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Tuesday, July 20, 2004

We Need Me-Too Drugs Too

In a recent article in the NY Review of Books, Marcia Angell, former editor of The New England Journal of Medicine, promises to tell us "The Truth about the Drug Companies." Her version of the truth turns out to be pretty much the same rant put out by Ralph Nader's health policy organizations. Indeed, her 19 footnotes are mainly citations to Nader organizations, other advocacy organizations, newspapers, magazines, and also a blog, and rarely to academic research.

Angell makes one particularly wrong-headed proposal:
We need to get the industry to focus on discovering truly innovative drugs instead of turning out me-too drugs...The me-too business is made possible by the fact that the FDA usually approves a drug only if it is better than a placebo...

The me-too market would collapse virtually overnight if the FDA made approval of new drugs contingent on their being better in some important way than older drugs already on the market. Probably very few new drugs could meet that test. By default, then, drug companies would have to concentrate on finding truly innovative drugs.
There are at least two problems with this plan. First, there's no reason to think that banning me-too drugs would spur more research into innovative drugs. There isn't some fixed pot of industry research money. The drug industry, and its investors, are presumably already doing all the research into breakthrough drugs that they think will be profitable. If they can't put their money into me-too drugs, they're just as likely to invest in Las Vegas casinos, Hollywood movies, or maybe munitions, as in truly innovative pharmaceutical research.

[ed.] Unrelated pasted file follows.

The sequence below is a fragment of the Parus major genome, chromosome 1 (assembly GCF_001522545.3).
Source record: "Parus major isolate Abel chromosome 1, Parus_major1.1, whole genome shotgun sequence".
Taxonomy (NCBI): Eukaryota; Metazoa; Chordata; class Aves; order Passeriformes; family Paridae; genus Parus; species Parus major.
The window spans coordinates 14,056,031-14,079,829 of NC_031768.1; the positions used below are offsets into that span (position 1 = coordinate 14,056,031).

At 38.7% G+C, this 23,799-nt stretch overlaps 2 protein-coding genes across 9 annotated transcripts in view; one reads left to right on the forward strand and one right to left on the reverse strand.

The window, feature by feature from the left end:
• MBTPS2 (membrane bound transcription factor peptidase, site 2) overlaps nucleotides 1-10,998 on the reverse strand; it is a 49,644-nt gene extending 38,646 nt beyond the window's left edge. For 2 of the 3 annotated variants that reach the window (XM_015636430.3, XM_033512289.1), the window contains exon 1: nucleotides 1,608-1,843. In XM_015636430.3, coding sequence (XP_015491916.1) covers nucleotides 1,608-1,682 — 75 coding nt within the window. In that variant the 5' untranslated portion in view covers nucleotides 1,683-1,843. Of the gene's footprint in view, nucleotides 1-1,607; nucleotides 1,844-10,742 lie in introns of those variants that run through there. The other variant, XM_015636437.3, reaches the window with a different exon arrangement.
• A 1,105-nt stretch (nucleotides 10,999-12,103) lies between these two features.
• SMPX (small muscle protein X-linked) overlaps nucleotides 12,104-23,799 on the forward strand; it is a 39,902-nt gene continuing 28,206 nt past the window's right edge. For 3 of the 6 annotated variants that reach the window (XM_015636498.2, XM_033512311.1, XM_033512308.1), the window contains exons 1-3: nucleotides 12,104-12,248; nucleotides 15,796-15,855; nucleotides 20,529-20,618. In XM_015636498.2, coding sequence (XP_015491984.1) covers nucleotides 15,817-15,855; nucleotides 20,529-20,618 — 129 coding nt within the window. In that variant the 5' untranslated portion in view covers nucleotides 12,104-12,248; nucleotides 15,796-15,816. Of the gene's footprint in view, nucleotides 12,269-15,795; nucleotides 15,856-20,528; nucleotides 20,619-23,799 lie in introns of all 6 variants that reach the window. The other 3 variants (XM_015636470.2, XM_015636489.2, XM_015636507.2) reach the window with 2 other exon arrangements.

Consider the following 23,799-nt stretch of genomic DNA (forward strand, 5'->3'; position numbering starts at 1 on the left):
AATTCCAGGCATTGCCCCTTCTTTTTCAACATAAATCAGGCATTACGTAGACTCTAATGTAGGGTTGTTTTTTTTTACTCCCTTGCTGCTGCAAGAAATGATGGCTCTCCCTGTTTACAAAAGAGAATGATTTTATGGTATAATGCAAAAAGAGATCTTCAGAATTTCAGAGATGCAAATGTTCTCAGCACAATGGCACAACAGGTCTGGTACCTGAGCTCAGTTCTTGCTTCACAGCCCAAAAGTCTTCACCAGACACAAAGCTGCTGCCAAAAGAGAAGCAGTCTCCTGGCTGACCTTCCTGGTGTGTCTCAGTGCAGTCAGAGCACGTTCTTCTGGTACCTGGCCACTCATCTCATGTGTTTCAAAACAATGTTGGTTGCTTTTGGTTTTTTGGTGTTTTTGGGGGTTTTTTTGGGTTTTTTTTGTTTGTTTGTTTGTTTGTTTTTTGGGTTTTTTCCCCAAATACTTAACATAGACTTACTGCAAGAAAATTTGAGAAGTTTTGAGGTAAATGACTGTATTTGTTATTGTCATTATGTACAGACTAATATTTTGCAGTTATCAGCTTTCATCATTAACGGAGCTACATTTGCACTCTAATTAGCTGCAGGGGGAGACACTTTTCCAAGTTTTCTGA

Second, banning me-too drugs would raise drug prices. Me-too drugs, by definition, are close substitutes for drugs already on the market. Hence, they increase competition and lower drug prices. It may not be the optimal way to set drug prices, at least if the me-too drugs are really identical to the old ones, but it could well be a second-best solution.

Another way that Angell's proposal would raise drug prices is to increase the cost of clinical trials, which account for most of the cost of developing a new drug. Consider a drug trial where 50% of those given a pill recover, while only 25% of those given a placebo do. Now consider a me-too drug that worked for 55%. Angell wants us to test this drug against the old 50% pill, rather than a placebo. But to do this we need a dramatically larger study. In fact, about 25 time larger: 2500 patients instead of 100! These kind of costs could easily rule out any possibility of doing the research. And that would mean that the extra 5% won't ever get to benefit from the drug. Further, if the "me-too" drug doesn't benefit exactly the same types of people, the number of potential beneficiaries is higher than 5%.

I've always been puzzled: why do public interest organizations spend so much time criticizing the drug industry for "wasteful" research and marketing, and so little time criticizing the billions spent on the development and marketing of marketing of movies, casinos, candy, and all the other products that are a lot less valuable than new pharmaceuticals?


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